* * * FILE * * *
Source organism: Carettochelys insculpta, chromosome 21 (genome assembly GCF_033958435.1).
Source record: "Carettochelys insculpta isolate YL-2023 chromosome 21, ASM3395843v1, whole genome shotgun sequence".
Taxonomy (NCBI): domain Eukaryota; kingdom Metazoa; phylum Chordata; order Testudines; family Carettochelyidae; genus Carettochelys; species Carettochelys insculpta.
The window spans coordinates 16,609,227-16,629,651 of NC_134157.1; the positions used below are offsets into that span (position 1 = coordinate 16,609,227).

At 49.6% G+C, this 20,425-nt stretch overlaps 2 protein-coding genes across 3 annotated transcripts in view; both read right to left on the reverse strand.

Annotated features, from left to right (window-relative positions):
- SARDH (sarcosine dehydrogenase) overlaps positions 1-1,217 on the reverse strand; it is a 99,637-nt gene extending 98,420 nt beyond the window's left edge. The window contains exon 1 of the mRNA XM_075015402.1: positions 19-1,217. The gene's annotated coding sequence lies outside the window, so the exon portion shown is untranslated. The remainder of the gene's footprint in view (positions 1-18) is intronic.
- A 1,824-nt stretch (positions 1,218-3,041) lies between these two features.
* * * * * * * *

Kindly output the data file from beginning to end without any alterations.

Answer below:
Source organism: Carettochelys insculpta, chromosome 21 (genome assembly GCF_033958435.1).
Source record: "Carettochelys insculpta isolate YL-2023 chromosome 21, ASM3395843v1, whole genome shotgun sequence".
Taxonomy (NCBI): domain Eukaryota; kingdom Metazoa; phylum Chordata; order Testudines; family Carettochelyidae; genus Carettochelys; species Carettochelys insculpta.
The window spans coordinates 16,609,227-16,629,651 of NC_134157.1; the positions used below are offsets into that span (position 1 = coordinate 16,609,227).

At 49.6% G+C, this 20,425-nt stretch overlaps 2 protein-coding genes across 3 annotated transcripts in view; both read right to left on the reverse strand.

Annotated features, from left to right (window-relative positions):
- SARDH (sarcosine dehydrogenase) overlaps positions 1-1,217 on the reverse strand; it is a 99,637-nt gene extending 98,420 nt beyond the window's left edge. The window contains exon 1 of the mRNA XM_075015402.1: positions 19-1,217. The gene's annotated coding sequence lies outside the window, so the exon portion shown is untranslated. The remainder of the gene's footprint in view (positions 1-18) is intronic.
- A 1,824-nt stretch (positions 1,218-3,041) lies between these two features.